Spring is imminent! What I love about greens is that they are the first crop you can plant – a true harbinger of spring for me. Greens such as lettuce, kale, spinach, and chard are cool weather crops. They tolerate cold and frost, and can be planted as soon as the ground dries out enough to be worked. Make a ball of soil in your hand, and touch it lightly. If it stays clumped together, it is too wet. It should readily fall apart, but it shouldn't be dust.
To get a jump on the growing season, start your plants indoors 4-6 weeks before planting out. Use recycled 6-packs, yogurt containers, egg cartons, or anything else that will hold soil. This is a great project for upcycling! Make sure there are holes in the bottom of each container, so water can drain out.
When your seedlings are ready, do the same soil test in the garden to be sure it is not too wet. Plant at the right spacing, water in, install irrigation, and mulch.
Greens grow quickly and easily. They even tolerate a bit of shade. Leafy plants need nitrogen for lush growth. The compost you add may be enough to sustain them until harvest, which can be as soon as 28 days. Mature kale and chard will produce all summer, and actually taste better after a fall frost. Side dress these long producers with compost mid-season.
Water your greens daily! They are shallow rooted, and can dry out quickly, making them tough and bitter. I hand water my greens first thing in my morning with a cup of coffee in my hand!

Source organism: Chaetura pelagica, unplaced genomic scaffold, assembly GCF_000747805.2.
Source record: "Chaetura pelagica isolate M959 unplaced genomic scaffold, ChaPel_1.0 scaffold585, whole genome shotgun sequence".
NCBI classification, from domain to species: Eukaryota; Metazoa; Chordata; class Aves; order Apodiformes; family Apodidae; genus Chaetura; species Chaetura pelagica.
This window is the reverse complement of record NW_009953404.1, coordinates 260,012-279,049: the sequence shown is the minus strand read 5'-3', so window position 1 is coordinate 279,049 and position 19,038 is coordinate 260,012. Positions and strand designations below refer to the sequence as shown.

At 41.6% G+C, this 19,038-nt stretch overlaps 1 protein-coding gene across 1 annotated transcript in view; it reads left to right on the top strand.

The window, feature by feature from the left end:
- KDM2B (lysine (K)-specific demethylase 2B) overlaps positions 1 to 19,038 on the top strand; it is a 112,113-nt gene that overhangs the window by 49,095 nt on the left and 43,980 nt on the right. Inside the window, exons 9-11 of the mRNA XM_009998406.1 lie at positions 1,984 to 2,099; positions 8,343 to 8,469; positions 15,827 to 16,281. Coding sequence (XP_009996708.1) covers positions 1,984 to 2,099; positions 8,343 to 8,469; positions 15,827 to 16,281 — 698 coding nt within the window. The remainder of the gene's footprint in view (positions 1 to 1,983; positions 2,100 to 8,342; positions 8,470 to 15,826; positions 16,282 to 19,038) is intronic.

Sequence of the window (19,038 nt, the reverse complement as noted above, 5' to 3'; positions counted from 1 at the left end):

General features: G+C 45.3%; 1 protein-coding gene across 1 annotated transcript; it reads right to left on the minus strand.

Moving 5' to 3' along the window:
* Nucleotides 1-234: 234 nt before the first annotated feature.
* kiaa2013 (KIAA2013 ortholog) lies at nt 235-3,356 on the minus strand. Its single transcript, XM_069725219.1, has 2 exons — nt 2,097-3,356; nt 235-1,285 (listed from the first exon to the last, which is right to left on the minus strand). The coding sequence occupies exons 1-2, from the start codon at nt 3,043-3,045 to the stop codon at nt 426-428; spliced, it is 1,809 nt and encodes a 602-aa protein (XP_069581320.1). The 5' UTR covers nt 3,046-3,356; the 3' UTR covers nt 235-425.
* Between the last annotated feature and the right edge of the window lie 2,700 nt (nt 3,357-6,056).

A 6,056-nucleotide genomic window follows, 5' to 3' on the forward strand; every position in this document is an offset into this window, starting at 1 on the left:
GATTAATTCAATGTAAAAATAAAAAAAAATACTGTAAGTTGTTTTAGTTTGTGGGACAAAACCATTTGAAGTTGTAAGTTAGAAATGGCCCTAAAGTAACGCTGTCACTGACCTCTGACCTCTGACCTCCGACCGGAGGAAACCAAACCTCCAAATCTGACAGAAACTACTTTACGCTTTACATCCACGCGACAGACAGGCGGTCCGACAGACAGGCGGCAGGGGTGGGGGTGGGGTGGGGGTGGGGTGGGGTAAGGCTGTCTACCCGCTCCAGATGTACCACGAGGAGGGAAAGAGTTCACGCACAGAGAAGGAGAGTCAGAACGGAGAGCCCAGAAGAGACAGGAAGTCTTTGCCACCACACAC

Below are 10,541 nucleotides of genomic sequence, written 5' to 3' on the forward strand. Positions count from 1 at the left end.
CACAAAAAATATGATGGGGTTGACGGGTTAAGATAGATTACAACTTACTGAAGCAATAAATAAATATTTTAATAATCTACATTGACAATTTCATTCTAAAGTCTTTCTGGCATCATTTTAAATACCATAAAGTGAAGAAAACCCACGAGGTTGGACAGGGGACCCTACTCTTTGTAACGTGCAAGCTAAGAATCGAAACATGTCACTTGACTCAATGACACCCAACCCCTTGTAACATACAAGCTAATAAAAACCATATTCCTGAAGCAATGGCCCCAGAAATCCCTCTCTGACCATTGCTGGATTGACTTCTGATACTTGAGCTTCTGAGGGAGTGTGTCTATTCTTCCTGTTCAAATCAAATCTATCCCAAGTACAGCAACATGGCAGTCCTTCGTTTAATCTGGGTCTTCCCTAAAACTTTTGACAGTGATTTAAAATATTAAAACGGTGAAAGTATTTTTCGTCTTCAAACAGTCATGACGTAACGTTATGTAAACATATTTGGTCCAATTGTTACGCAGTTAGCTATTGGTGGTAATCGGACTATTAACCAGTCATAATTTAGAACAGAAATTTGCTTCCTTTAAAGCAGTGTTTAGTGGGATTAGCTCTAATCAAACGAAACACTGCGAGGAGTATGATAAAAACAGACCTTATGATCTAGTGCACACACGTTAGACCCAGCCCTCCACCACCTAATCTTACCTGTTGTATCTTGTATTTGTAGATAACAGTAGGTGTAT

Succession plantings of lettuce will keep you in fresh salads all summer and into fall. Spinach will not tolerate heat, so after your spring planting is done, don’t plant again until mid-late summer for a fall harvest.
Pests to watch out for are flea beetles, aphids, and cabbage loopers. Row cover can help in spring. By staggering your planting times, you can also foil their plans for a snack.
Because greens are shallow rooted, they are perfectly suited to container gardening. Place them in morning sun, if possible. If not, give them shade in the afternoon. Water once or twice a day. Fertilize with organic nitrogen every few weeks, because they won’t have the nutrient benefits of compost.
As cool weather crops, they are also good for overwintering. Greens will grow in a hoop house, or under a low tunnel right in the garden. Try experimenting with different greens. Mustard, bok choy, mizuna, frisee, arugula, and many others are delicious additions to salads or stir fry.
If you’re excited about the new growing season, get an early start with greens!
- When it’s ready, add a few inches of compost to your garden beds, turn it in, and rake the soil smooth.
- Mark out rows 12-18” apart. Seeds of greens are very small, and only need to be planted ½” deep. Another benefit of growing greens is that you can seed them heavily, and eat the thinnings – your first harvest!
- Thin seedlings to 8-12” for full size mature plants. If you want baby greens, they can be spaced 4” apart. If you plant lettuce mix or mesclun, scatter seed in the soil, and rake it in lightly.
- To thin the seedlings, gently pull them out, and tamp down any loosened soil. Wash, dry, and chill your little sprouts, and toss them in salads as you would microgreens.